This week has already brought frigid temperatures, fierce winds and chilling snow. It has also brought a steady stream of patients into hospital emergency rooms with cold-weather injuries ranging from slip-and-falls to frostbite. Here are some tips during this time.
Understand Wind Chill
The Wind Chill index is the temperature your body feels when the air temperature is combined with the wind speed. For example, when the actual air temperature of the wind is 40ºF (4ºC) and its velocity is 35 mph, the exposed skin receives conditions equivalent to the still-air temperature being 11ºF (-11ºC).
Frostbite: What to Look For
The extent of frostbite is difficult to judge until hours after thawing. There are two classifications of frostbite:
Superficial frostbite is characterized by white, waxy or grayish-yellow patches on the affected areas. The skin feels cold and numb. The skin surface feels stiff and underlying tissue feels soft when depressed.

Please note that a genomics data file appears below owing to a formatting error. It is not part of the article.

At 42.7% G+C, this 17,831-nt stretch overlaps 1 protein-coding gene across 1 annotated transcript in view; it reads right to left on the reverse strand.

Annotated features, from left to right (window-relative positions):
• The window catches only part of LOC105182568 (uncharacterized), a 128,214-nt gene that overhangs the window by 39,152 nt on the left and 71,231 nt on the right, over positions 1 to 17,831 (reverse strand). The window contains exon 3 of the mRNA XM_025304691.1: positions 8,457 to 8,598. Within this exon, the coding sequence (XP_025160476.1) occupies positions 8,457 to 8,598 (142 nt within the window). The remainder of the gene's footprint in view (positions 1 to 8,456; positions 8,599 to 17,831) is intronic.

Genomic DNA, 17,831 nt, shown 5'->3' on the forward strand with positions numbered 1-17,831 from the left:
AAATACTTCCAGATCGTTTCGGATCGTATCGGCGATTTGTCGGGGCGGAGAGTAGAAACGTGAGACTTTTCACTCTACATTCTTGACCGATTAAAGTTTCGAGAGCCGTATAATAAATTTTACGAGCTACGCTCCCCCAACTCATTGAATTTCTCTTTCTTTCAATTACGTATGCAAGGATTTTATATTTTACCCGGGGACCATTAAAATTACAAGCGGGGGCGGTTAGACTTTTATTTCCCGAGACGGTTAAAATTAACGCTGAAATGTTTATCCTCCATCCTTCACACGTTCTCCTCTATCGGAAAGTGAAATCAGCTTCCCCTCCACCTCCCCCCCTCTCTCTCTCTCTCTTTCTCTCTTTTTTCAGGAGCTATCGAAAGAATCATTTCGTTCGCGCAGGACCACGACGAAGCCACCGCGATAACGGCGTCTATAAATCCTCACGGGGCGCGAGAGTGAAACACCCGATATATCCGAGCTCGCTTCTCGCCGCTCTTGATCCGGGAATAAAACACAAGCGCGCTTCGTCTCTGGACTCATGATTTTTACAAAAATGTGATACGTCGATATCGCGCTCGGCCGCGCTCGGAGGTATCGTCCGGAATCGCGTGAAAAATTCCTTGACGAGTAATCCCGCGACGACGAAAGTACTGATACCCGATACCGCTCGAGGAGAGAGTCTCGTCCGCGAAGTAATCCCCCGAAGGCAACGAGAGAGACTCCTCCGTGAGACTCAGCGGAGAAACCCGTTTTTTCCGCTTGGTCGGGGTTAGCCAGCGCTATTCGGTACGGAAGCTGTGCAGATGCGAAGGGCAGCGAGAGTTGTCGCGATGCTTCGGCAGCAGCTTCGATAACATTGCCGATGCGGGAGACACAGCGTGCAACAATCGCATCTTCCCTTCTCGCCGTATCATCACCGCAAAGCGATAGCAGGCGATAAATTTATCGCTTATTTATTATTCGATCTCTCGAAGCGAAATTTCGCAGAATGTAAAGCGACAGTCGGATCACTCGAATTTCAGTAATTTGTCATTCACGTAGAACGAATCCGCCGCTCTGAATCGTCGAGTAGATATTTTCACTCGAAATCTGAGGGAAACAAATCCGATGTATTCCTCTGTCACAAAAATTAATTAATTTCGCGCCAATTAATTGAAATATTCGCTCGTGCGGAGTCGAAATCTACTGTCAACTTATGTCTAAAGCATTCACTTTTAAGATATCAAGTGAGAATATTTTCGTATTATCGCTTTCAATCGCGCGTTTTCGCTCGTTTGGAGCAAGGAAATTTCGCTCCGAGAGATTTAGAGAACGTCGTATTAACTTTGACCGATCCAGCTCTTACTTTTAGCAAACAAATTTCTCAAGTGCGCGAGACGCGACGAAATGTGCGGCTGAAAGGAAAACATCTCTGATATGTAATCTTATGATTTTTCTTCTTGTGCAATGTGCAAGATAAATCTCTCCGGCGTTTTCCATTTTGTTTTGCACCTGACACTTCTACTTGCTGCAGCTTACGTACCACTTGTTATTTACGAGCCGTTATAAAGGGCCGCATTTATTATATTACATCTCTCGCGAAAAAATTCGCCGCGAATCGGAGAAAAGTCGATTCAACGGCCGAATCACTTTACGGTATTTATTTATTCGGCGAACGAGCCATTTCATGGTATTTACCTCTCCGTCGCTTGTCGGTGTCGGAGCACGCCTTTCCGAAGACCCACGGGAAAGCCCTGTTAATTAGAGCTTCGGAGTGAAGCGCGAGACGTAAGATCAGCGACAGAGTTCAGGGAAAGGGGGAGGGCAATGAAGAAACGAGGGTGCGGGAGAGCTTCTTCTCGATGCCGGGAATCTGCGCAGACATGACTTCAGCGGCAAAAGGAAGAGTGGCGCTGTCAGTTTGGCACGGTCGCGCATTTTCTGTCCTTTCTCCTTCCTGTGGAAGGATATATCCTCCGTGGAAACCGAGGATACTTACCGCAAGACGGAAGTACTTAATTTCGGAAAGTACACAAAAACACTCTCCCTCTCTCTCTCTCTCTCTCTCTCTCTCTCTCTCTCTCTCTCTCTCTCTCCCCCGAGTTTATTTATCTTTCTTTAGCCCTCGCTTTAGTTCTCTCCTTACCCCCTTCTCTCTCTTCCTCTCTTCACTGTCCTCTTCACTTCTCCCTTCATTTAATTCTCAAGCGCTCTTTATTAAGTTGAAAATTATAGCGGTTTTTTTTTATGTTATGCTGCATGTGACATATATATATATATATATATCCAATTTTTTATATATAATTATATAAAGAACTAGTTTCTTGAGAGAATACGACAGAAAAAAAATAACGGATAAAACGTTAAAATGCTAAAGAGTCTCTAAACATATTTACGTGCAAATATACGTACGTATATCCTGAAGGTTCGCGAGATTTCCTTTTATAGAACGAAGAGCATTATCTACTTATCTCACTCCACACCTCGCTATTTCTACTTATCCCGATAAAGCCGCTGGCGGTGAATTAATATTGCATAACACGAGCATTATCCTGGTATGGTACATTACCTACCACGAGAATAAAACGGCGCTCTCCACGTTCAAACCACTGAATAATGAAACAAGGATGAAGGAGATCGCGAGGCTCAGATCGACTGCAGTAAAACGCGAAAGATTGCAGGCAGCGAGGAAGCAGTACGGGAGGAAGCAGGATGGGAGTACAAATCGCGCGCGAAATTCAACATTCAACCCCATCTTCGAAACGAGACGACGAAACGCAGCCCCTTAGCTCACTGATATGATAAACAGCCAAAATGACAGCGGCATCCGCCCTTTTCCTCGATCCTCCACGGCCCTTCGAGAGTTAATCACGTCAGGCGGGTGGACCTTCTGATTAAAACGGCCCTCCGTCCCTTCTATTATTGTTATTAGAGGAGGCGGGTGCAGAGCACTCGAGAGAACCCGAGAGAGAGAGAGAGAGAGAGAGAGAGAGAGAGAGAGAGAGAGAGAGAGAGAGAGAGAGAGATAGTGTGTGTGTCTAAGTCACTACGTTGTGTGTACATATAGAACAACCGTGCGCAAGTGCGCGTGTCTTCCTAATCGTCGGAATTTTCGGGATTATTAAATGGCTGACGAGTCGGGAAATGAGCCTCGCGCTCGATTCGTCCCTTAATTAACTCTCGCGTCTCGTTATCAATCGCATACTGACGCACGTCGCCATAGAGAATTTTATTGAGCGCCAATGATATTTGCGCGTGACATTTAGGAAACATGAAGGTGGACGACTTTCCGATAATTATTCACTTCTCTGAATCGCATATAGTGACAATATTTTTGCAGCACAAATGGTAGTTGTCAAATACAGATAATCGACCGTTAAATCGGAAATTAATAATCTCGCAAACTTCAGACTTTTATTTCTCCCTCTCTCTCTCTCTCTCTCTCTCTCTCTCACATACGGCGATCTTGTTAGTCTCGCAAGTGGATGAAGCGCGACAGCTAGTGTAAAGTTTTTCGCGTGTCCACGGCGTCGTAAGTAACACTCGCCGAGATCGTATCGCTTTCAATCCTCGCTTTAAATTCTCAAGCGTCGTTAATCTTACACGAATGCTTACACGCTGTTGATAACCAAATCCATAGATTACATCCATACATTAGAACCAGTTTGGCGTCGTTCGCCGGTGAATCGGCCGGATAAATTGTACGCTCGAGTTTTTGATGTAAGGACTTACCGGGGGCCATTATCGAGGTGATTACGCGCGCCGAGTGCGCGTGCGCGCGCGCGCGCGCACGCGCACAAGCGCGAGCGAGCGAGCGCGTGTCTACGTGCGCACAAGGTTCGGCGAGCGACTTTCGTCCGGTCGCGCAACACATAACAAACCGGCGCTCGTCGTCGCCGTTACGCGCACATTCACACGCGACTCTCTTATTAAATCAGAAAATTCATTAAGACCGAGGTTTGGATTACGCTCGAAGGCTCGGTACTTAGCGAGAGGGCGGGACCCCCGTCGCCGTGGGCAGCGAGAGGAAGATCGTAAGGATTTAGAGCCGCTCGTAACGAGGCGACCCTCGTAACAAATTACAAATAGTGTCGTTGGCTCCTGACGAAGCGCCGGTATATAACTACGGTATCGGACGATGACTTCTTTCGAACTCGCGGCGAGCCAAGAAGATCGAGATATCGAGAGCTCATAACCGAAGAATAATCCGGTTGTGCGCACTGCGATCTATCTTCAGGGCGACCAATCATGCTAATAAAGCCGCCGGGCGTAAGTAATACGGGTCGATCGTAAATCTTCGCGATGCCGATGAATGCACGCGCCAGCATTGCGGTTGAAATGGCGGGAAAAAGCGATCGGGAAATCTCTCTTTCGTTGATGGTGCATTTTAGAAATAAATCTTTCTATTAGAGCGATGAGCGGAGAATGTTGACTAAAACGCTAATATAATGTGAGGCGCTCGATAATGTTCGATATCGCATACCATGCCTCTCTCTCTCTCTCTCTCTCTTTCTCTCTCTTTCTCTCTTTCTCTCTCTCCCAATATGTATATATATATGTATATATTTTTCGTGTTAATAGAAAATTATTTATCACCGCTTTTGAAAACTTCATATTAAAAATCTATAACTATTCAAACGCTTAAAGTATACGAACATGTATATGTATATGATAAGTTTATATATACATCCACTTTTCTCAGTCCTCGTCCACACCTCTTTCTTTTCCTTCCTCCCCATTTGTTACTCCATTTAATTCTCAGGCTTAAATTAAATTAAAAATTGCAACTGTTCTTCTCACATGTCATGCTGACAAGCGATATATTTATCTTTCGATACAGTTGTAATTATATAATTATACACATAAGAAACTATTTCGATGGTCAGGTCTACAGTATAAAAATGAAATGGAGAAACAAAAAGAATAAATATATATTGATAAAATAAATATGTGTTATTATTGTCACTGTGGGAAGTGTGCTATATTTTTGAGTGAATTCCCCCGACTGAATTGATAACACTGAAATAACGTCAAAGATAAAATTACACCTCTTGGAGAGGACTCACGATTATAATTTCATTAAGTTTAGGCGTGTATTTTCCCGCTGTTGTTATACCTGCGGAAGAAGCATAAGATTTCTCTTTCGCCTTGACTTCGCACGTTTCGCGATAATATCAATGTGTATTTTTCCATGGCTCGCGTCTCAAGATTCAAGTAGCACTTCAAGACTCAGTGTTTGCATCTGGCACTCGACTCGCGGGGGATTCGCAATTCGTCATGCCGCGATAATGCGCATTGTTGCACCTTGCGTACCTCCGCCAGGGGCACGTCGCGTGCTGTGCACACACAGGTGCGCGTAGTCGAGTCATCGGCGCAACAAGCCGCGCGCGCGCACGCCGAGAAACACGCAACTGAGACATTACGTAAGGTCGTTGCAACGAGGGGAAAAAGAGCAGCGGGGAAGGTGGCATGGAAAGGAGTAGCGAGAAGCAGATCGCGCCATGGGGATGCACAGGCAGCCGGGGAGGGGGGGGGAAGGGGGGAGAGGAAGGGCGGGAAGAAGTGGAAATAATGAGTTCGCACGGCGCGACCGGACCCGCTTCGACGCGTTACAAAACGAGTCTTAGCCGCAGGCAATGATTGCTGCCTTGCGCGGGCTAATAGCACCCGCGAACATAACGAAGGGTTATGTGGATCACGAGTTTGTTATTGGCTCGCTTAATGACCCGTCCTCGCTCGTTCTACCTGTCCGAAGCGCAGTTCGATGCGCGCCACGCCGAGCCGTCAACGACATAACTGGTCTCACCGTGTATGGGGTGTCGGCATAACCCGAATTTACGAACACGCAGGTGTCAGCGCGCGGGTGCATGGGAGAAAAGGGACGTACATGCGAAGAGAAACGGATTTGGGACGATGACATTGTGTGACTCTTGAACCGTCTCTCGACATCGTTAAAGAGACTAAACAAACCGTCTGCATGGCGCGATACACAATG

Deep frostbite is characterized by waxy and pale skin. The affected parts feel cold, hard, and solid and cannot be depressed. Large blisters may appear after rewarming.
Hypothermia is a critical lowering of body temperature. As with frostbite, staying warm and dry is very important. Wear warm, water-resistant, wind-proof clothing and dress in layers. Cover the head, neck, mouth, nose and hands with a hat, scarf and gloves. Avoid touching cold objects, as they will quickly steal heat from the body. Hypothermia has different symptoms for children and adults. Adults may experience shivering, drowsiness, memory loss, confusion, clumsy hands or slurred speech. In children, hypothermia symptoms include less energy, and cold, bright red skin. Individuals experiencing any of these symptoms should be taken to the hospital immediately.